Distributed for University of Wales Press
Decades after Alfred Hitchcock’s death, his work continues to draw passionate responses and critical acclaim. With Hitchcock’s Magic, Neil Badmington takes a new look at Hitchcock’s body of work to try to figure out just what it is that makes them so lasting—and why their influence has been so pervasive. Featuring detailed analyses of a number of Hitchcock’s most successful films, including Psycho, Rear Window, and The Birds, and drawing on the insights of poststructuralist theory, Hitchcock’s Magic is an innovative contribution to the never-ending discussion of the master of suspense.
224 pages | 7 halftones | 5 1/2 x 8 1/2 | © 2011
Literature and Literary Criticism: American and Canadian Literature
“If you’re wondering whether the world needs another book on Hitchcock’s films, the answer is a resounding yes. Hitchcock’s Magic is a lively and engaging return to Hitchcock’s corpus. Through detailed readings of both major and minor films, Badmington demonstrates a playful ability to re-enchant them for us as objects of continuing fascination. His rejection of psychoanalysis and creative re-engagement with the work of Barthes and Derrida helps to open these texts to new and sometimes surprising interpretations that send us back to the films themselves with renewed admiration for their magic touch.”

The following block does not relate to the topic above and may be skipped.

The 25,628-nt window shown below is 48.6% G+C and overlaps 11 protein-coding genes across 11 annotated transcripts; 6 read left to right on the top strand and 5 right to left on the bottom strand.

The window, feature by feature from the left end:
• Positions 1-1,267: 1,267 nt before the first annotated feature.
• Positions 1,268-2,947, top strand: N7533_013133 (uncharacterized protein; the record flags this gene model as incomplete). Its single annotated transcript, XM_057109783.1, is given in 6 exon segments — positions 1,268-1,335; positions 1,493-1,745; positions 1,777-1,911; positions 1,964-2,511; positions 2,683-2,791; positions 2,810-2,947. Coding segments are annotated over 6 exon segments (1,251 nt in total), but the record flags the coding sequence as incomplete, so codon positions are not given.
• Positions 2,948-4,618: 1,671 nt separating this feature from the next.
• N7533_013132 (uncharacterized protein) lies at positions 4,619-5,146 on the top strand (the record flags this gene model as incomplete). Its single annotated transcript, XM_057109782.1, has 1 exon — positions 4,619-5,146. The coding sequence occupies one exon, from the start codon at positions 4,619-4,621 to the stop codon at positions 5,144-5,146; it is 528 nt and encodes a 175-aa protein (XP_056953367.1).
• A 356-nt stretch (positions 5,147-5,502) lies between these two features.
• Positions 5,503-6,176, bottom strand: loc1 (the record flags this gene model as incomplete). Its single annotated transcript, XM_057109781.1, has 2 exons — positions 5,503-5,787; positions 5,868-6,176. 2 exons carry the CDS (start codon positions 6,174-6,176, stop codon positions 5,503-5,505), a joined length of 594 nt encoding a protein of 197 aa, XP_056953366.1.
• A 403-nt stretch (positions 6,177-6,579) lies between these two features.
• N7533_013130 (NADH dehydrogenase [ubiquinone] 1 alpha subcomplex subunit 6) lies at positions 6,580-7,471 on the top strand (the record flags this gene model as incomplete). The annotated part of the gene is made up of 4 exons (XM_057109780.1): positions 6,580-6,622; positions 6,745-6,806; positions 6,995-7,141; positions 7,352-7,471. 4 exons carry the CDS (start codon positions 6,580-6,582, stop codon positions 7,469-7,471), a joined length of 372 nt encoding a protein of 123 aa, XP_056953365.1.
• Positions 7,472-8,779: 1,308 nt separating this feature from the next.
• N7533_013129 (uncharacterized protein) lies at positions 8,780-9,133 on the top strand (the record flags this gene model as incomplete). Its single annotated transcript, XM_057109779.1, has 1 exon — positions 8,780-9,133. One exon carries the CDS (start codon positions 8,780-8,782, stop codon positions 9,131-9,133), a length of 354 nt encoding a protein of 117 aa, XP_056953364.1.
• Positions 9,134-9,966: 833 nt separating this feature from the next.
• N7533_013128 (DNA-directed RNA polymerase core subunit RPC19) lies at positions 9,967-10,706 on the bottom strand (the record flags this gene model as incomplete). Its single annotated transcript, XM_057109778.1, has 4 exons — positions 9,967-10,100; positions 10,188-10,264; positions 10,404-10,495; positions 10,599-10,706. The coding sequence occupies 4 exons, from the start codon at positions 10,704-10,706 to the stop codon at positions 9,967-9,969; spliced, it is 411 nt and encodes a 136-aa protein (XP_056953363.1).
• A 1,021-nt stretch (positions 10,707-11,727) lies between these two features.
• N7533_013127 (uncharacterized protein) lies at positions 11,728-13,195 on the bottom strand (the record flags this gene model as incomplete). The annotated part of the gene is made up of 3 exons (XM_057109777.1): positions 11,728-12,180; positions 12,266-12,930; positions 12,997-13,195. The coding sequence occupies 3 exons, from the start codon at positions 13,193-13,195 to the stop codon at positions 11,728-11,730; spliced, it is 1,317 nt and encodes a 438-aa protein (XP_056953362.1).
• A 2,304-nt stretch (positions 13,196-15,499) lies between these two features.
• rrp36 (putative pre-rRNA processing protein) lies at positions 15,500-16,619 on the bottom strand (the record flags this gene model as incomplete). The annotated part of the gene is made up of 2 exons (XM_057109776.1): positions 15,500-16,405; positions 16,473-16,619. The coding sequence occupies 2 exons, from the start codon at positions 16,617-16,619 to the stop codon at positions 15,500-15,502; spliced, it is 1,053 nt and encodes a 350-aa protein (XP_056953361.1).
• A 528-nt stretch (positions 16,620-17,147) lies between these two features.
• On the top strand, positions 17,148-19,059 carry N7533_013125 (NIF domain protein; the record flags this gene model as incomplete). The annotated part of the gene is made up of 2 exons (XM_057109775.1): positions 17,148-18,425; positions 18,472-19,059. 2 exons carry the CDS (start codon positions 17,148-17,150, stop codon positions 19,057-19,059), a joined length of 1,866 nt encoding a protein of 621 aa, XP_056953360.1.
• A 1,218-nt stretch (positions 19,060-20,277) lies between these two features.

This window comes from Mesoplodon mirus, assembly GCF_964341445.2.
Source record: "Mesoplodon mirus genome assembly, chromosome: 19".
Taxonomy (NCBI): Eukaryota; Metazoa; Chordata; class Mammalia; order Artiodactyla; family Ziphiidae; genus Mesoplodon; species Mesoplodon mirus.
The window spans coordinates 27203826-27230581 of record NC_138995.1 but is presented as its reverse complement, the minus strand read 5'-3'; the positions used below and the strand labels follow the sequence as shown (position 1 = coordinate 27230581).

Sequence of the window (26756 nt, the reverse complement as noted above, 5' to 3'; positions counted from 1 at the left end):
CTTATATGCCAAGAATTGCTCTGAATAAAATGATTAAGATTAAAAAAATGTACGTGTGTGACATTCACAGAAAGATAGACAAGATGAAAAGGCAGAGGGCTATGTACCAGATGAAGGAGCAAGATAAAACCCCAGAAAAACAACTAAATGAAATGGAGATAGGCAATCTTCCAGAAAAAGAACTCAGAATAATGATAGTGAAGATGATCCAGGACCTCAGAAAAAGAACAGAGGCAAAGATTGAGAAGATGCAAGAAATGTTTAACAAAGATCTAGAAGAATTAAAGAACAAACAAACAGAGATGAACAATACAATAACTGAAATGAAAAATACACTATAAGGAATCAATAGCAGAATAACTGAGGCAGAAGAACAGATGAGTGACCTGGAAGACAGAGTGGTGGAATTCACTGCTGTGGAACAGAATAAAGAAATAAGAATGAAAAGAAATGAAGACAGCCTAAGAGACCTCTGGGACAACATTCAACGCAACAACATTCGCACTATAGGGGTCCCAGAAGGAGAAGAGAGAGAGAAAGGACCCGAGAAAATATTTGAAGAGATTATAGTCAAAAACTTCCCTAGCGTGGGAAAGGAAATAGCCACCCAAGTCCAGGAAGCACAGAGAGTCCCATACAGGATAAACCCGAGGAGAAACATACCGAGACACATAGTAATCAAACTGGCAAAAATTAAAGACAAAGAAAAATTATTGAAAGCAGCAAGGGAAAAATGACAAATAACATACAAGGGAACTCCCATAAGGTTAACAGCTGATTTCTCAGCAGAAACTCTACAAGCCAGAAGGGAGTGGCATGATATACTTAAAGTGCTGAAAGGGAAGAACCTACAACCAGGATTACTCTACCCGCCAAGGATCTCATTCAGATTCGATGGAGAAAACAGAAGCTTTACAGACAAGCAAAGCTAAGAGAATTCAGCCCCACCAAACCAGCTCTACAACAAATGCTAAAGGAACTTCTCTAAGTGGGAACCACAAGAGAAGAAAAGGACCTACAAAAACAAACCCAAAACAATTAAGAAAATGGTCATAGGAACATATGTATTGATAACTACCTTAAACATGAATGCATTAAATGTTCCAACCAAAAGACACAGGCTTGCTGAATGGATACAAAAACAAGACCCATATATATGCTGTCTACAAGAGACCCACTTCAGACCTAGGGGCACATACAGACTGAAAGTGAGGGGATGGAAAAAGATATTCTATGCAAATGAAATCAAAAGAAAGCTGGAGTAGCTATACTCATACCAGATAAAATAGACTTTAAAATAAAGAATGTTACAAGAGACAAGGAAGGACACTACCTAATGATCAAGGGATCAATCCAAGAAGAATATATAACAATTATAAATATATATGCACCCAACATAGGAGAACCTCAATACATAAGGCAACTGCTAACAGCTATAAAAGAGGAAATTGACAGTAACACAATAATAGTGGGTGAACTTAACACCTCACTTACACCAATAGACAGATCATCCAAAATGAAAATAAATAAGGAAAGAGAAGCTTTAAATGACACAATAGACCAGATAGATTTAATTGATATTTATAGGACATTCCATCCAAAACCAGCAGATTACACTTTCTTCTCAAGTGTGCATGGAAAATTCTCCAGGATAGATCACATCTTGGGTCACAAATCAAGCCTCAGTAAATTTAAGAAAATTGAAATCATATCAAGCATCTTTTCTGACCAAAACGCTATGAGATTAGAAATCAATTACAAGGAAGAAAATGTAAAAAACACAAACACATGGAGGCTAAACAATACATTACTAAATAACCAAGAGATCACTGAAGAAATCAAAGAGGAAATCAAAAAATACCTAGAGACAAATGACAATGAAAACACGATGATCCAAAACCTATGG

Nick Haeffner, London Metropolitan University
Table of Contents
List of Illustrations
Introduction: Hitchcock’s Magic; or, How I Starred in Saboteur
2. Frame Tale: Rear Window and the Promise of Vision
4. Stories of ‘O’: North by Northwest and The Man Who Knew Too Much
5. The Animals Who Knew Too Much: The Zoopoetics of The Birds
Postscript: Into the Mystery
Appendix: The Films of Alfred Hitchcock
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